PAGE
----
• International Federation of Red Cross and Red Crescent Societies (IFRC):The IFRC operates around the globe and across all phases of the humanitarian programme cycle, helping affected nations by working with member National Societies and the international community to prepare for, respond to, and recover from “…natural and man-made disasters in non-conflict situations.”[31]
  • Office for the Coordination of Humanitarian Affairs (OCHA):OCHA is a United Nations office, “…responsible for bringing together humanitarian actors to ensure a coherent response to emergencies.”[32] OCHA’s leader operates as both the Under-Secretary-General for Humanitarian Affairs and as the Emergency Relief Coordinator, advocating for increased awareness of, preparedness for, and response to humanitarian emergencies worldwide.[31] As the Emergency Relief Coordinator, the OCHA lead also chairs the Inter-Agency Standing Committee.[31]
  • Inter-Agency Standing Committee (IASC):The IASC provides a forum for both UN-affiliated and non-UN-affiliated organizations to coordinate action regarding humanitarian policies, advocacy, and response evaluation and improvement.[33] In 2005, the IASC released its Transformative Agenda with 10 protocols to, “…improve the effectiveness of humanitarian response through greater predictability, accountability, responsibility and partnership”.[34] Protocol 8: “Common Framework for Preparedness” and Protocol 9: ”Emergency Response Preparedness” provide guidance countries and humanitarians can implement for risk assessment and preparedness planning. Additionally, IASC also oversees global humanitarian clusters as a part of the Cluster Approach.[35]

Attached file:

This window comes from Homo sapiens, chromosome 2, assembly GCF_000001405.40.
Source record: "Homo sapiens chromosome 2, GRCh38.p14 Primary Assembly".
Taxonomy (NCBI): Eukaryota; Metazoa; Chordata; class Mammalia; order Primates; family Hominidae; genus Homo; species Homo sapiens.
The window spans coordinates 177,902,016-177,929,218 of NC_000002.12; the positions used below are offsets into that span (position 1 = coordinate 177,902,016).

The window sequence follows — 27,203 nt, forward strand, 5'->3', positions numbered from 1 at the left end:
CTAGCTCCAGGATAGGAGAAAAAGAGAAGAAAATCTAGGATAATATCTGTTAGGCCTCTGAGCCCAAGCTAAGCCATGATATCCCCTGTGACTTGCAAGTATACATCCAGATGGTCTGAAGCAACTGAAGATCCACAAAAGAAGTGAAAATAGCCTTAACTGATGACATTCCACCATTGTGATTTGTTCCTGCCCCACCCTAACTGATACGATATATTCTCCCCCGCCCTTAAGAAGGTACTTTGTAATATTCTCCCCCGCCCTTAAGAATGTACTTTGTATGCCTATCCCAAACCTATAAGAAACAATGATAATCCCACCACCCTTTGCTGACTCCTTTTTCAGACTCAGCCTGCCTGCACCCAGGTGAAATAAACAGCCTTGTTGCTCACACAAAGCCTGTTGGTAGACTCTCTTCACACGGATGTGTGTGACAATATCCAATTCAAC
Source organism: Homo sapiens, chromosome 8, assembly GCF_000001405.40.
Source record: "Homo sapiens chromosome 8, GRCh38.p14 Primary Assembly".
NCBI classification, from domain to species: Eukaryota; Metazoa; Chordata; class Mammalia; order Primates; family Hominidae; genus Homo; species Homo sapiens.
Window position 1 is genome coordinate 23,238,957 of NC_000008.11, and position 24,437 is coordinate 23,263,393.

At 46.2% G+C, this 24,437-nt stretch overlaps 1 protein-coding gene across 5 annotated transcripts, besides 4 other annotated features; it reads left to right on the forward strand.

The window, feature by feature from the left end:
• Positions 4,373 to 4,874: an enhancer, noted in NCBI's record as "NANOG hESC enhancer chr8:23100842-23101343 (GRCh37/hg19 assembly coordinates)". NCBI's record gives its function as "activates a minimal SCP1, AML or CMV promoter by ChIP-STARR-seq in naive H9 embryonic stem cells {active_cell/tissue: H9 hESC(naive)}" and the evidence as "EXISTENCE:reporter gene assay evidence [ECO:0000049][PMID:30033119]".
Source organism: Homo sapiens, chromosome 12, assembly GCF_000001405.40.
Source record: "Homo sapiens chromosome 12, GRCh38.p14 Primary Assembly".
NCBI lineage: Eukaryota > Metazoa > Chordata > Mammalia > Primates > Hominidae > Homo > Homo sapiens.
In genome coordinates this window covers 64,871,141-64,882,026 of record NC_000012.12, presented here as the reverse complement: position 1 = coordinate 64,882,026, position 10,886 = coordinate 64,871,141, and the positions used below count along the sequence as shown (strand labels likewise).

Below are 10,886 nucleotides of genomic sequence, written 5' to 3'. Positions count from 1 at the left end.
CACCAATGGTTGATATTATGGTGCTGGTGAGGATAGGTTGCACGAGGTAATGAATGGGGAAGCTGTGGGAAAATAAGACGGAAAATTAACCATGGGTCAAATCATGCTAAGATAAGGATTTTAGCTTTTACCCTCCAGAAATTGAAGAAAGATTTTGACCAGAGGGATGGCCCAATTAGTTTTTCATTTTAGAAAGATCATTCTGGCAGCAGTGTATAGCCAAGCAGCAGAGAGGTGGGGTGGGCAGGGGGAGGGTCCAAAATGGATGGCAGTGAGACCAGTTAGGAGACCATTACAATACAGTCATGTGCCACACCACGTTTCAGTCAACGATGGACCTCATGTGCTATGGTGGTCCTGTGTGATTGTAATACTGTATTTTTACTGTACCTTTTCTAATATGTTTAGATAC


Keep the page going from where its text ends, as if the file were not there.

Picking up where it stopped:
• Global Clusters:To aid coordination during the humanitarian programme cycle, the UN established the Cluster Approach. Clusters are groups of humanitarian organizations with explicit responsibilities for coordinating action within each humanitarian sector.[35] Preparedness is fundamental to the Cluster Approach, with leaders within each global cluster working to build international capacity by developing standards, setting policy, and sharing leading practices for their sector before a humanitarian emergency occurs.[31][35]

In addition to these five disaster preparedness entities, there is a multiplicity of government donor agencies that fund disaster preparedness activities, including the United States Agency for International Development (USAID), the United Kingdom’s Department for International Development (DFID), the Swedish International Development Cooperation Agency (SIDA), and others. Additionally, there many philanthropies that support disaster preparedness, such as the Bill & Melinda Gates Foundation.

Ofer Abarbanel – Executive Profile